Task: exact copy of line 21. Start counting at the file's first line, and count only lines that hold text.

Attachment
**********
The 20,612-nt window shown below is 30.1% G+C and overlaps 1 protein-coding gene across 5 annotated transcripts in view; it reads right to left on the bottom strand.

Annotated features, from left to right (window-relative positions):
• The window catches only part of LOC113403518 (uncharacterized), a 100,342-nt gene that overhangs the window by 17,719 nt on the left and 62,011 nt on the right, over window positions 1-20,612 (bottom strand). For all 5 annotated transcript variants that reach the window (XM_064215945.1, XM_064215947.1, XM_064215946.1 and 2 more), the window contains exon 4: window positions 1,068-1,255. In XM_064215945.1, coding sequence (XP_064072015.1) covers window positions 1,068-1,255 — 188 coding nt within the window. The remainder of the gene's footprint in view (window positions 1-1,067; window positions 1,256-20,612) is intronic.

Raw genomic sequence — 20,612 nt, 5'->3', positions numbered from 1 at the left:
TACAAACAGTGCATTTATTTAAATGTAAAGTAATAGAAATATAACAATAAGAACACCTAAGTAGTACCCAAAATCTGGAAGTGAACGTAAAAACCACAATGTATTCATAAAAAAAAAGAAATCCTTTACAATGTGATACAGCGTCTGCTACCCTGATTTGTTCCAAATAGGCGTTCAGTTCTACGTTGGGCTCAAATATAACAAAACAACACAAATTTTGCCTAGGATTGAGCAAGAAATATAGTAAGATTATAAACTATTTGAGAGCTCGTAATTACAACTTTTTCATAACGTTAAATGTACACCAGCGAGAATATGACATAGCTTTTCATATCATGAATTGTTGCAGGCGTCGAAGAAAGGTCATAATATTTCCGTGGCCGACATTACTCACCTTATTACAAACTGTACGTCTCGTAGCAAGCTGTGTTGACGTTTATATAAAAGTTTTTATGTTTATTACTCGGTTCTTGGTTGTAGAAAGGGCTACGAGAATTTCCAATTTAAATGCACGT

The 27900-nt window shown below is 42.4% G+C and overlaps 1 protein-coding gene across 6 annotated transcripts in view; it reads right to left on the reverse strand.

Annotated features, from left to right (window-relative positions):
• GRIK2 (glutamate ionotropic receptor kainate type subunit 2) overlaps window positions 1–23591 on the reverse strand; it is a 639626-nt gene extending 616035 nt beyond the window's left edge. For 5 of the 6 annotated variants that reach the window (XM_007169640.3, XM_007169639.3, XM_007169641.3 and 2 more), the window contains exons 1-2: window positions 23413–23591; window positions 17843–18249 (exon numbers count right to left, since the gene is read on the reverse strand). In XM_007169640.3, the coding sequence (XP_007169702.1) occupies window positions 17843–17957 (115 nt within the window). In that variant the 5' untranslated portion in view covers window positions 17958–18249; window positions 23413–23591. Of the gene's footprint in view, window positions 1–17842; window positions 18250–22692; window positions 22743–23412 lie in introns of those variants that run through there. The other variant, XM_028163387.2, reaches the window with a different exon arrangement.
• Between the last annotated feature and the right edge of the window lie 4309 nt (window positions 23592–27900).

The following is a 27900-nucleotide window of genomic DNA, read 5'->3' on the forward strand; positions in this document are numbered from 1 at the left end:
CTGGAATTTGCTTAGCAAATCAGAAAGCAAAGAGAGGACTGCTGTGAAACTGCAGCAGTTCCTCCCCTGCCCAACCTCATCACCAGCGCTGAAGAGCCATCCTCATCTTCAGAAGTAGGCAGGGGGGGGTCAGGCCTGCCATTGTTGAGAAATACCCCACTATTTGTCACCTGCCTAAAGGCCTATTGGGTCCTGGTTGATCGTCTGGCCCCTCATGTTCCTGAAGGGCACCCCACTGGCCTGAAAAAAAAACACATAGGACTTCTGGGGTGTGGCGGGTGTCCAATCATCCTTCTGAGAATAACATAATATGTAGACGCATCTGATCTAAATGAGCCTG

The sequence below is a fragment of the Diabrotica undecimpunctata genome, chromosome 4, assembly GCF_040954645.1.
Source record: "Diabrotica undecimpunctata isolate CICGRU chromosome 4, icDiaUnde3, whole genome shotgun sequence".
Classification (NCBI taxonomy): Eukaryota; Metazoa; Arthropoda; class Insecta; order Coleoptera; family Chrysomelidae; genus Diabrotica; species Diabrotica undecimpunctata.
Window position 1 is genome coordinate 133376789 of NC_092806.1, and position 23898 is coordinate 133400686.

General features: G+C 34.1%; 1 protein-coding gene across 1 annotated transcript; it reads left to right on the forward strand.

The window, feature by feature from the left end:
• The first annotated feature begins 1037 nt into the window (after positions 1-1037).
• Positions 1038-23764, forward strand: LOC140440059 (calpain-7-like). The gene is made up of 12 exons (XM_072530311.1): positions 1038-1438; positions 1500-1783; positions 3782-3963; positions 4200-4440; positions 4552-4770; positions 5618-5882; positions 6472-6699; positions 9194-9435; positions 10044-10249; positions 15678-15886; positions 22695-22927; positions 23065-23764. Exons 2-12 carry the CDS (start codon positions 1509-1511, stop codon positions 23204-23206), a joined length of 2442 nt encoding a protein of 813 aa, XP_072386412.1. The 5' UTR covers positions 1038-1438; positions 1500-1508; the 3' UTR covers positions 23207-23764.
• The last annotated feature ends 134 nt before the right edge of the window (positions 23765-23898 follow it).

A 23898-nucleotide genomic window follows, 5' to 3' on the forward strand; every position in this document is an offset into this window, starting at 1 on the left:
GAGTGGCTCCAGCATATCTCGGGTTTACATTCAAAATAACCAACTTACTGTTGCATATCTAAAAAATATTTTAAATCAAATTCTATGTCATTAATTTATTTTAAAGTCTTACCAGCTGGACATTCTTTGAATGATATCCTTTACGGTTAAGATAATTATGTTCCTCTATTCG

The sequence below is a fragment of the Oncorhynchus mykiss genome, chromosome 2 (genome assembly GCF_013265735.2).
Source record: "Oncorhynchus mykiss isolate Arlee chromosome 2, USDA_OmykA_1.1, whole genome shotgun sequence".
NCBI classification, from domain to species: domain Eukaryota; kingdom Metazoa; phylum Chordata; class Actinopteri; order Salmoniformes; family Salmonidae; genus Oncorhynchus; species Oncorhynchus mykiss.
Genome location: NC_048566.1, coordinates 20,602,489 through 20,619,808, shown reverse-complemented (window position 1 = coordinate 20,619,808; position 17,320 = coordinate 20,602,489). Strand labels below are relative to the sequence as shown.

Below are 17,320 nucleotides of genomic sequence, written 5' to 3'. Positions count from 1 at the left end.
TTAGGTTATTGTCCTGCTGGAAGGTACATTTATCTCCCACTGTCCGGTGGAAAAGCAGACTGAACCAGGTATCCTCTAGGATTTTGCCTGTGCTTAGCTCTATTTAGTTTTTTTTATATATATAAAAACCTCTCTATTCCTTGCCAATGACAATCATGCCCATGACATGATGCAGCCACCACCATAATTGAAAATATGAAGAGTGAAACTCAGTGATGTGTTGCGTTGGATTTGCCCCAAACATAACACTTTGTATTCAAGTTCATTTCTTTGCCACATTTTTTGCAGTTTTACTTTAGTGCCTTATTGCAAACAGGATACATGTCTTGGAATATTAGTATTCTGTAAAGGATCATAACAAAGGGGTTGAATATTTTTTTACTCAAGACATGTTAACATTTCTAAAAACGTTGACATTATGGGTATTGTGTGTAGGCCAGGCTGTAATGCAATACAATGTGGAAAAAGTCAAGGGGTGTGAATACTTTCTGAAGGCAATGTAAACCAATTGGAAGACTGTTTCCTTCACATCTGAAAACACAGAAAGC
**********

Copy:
A 23898-nucleotide genomic window follows, 5' to 3' on the forward strand; every position in this document is an offset into this window, starting at 1 on the left: